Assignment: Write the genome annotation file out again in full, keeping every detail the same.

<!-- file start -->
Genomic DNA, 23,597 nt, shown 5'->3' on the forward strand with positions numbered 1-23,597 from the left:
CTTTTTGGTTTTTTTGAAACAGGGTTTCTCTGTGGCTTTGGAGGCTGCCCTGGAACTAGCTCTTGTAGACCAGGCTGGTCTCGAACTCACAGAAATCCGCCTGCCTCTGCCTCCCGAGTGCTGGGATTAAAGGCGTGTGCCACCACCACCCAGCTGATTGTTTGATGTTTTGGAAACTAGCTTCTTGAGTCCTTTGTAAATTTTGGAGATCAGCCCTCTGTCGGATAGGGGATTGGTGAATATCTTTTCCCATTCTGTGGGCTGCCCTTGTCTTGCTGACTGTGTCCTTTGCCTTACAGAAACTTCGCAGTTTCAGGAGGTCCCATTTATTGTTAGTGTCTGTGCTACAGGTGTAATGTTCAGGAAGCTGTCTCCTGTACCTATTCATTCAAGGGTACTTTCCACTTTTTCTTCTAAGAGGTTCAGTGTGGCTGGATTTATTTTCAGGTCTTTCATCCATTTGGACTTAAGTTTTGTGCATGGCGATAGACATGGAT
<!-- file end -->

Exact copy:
Genomic DNA, 23,597 nt, shown 5'->3' on the forward strand with positions numbered 1-23,597 from the left:
CTTTTTGGTTTTTTTGAAACAGGGTTTCTCTGTGGCTTTGGAGGCTGCCCTGGAACTAGCTCTTGTAGACCAGGCTGGTCTCGAACTCACAGAAATCCGCCTGCCTCTGCCTCCCGAGTGCTGGGATTAAAGGCGTGTGCCACCACCACCCAGCTGATTGTTTGATGTTTTGGAAACTAGCTTCTTGAGTCCTTTGTAAATTTTGGAGATCAGCCCTCTGTCGGATAGGGGATTGGTGAATATCTTTTCCCATTCTGTGGGCTGCCCTTGTCTTGCTGACTGTGTCCTTTGCCTTACAGAAACTTCGCAGTTTCAGGAGGTCCCATTTATTGTTAGTGTCTGTGCTACAGGTGTAATGTTCAGGAAGCTGTCTCCTGTACCTATTCATTCAAGGGTACTTTCCACTTTTTCTTCTAAGAGGTTCAGTGTGGCTGGATTTATTTTCAGGTCTTTCATCCATTTGGACTTAAGTTTTGTGCATGGCGATAGACATGGAT